The Wall Street Journal (WSJ) reported that after 33 years, Judge Marcia Morales Howard vacated the injunction that kept Medicare information private. Information on individual doctors has for the past 33 years been considered an issue of the doctor’s privacy. But Judge Howard said that since the Privacy Act had been narrowed in its scope, the broad injunction was no longer necessary. The vacation of the injunction is just a step on the road towards getting Medicare information about doctors to become public.
The American Medical Association (AMA) may still decide to appeal the ruling. They have been a proponent of the injunction, which hides Medicare data on the premise of privacy, for the past three decades. As the injunction stands, news organizations must file Freedom of Information Act requests to access the information, and these requests, now and in the future, can be granted or denied on an individual basis by the Department of Health and Human Services, which is over Medicare. The Obama administration in the past has been favorable towards data transparency, including in the Affordable Care Act a provision which makes the Medicare claims database more accessible by the public, for certain community groups, but not for news organizations.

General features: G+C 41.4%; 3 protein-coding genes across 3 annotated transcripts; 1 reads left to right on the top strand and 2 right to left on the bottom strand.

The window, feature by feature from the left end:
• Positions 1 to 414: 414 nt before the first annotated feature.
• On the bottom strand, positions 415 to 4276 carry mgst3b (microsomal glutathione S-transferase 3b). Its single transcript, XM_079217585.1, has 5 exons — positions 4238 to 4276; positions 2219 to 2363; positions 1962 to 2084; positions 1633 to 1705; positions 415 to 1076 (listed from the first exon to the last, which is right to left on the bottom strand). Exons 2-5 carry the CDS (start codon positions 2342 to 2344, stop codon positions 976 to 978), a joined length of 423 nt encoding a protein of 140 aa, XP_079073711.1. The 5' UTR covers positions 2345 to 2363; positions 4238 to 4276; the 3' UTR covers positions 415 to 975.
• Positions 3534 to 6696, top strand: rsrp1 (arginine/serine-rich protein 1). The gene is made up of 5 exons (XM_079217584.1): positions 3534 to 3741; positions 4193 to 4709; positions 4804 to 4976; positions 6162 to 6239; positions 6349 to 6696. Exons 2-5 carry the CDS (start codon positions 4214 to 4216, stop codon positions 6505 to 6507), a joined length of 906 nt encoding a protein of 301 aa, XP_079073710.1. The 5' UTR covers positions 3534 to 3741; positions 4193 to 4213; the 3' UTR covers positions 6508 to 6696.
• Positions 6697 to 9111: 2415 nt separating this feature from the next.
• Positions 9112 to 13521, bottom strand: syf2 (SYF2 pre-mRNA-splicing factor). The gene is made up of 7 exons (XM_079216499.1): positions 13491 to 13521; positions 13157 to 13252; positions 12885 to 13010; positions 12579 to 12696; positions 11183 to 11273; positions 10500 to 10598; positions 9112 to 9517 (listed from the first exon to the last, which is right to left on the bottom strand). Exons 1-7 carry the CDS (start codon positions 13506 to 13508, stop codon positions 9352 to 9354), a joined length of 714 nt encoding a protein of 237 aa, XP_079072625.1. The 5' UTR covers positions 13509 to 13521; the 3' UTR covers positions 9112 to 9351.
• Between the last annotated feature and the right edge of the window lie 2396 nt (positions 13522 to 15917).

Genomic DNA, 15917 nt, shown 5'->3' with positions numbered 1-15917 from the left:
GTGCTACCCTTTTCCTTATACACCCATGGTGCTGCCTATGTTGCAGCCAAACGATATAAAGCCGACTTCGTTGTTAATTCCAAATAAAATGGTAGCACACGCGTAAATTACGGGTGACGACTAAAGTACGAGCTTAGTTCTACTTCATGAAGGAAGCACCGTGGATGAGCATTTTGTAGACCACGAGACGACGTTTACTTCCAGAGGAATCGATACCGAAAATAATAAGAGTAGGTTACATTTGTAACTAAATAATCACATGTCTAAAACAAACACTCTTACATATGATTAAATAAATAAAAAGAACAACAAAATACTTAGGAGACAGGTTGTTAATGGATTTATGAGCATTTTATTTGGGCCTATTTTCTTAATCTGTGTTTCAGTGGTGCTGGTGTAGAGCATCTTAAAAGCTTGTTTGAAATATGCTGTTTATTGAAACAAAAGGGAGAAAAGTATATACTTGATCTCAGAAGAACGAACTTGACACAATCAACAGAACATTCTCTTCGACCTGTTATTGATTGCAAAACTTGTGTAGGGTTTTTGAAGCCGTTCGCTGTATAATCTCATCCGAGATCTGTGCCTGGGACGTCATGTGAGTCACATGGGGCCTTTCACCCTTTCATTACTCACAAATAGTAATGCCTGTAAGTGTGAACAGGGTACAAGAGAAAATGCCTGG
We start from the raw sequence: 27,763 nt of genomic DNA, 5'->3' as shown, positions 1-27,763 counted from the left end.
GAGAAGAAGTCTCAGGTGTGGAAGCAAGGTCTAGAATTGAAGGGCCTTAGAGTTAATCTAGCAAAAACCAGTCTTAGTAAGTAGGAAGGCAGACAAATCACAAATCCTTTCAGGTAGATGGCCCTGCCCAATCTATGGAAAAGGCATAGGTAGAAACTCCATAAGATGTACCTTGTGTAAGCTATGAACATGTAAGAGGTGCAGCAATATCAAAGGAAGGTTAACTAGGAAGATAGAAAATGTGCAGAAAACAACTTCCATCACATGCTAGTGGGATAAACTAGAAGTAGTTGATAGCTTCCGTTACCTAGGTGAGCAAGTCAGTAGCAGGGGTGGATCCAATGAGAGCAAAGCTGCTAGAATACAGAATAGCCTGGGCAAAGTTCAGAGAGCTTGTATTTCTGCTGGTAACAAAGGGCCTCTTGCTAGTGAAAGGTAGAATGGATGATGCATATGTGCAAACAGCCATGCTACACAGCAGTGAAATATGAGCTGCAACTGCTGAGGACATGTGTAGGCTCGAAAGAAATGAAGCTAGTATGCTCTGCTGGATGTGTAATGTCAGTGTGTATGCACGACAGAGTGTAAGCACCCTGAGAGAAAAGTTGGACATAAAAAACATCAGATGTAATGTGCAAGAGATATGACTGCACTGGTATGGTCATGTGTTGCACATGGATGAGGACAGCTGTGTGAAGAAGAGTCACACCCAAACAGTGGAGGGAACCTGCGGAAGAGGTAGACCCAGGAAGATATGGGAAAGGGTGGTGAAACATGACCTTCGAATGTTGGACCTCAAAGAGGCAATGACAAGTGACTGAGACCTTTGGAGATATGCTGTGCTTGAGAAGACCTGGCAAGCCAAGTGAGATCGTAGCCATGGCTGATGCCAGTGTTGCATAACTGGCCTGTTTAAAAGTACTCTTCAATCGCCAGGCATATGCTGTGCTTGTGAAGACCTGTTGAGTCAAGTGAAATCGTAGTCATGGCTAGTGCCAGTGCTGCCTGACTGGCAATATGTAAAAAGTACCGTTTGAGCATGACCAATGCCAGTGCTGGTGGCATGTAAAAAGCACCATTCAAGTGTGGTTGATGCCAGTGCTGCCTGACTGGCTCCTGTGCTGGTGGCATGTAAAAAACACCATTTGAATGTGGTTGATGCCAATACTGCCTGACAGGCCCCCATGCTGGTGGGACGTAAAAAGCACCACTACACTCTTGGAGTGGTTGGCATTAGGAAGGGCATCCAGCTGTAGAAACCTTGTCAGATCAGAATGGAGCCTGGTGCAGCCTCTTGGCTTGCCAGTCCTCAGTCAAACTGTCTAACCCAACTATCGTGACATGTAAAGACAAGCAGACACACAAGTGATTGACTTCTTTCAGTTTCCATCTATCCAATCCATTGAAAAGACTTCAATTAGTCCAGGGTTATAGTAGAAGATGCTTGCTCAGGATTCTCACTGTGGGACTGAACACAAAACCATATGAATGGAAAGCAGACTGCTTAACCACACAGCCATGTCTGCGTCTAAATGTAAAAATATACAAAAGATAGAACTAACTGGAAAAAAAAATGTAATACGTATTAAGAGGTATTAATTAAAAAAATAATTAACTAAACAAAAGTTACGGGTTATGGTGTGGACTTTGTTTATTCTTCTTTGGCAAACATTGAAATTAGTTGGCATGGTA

The information could be beneficial because it could hold the key to detailing fraud and abuse. Specific doctor information, which doesn’t include the name of the doctor, but does include a general overview of Medicare data, can be used to determine if fraud or abuse is occurring. Under the injunction, the data, hidden under the guise of privacy, could also hide countless cases of abuse and fraud. The WSJ was able to gain limited information from 2010, which did reveal numerous cases of fraud and abuse. While the AMA may be protecting doctors’ privacy, they’re also protecting some doctors’ crimes.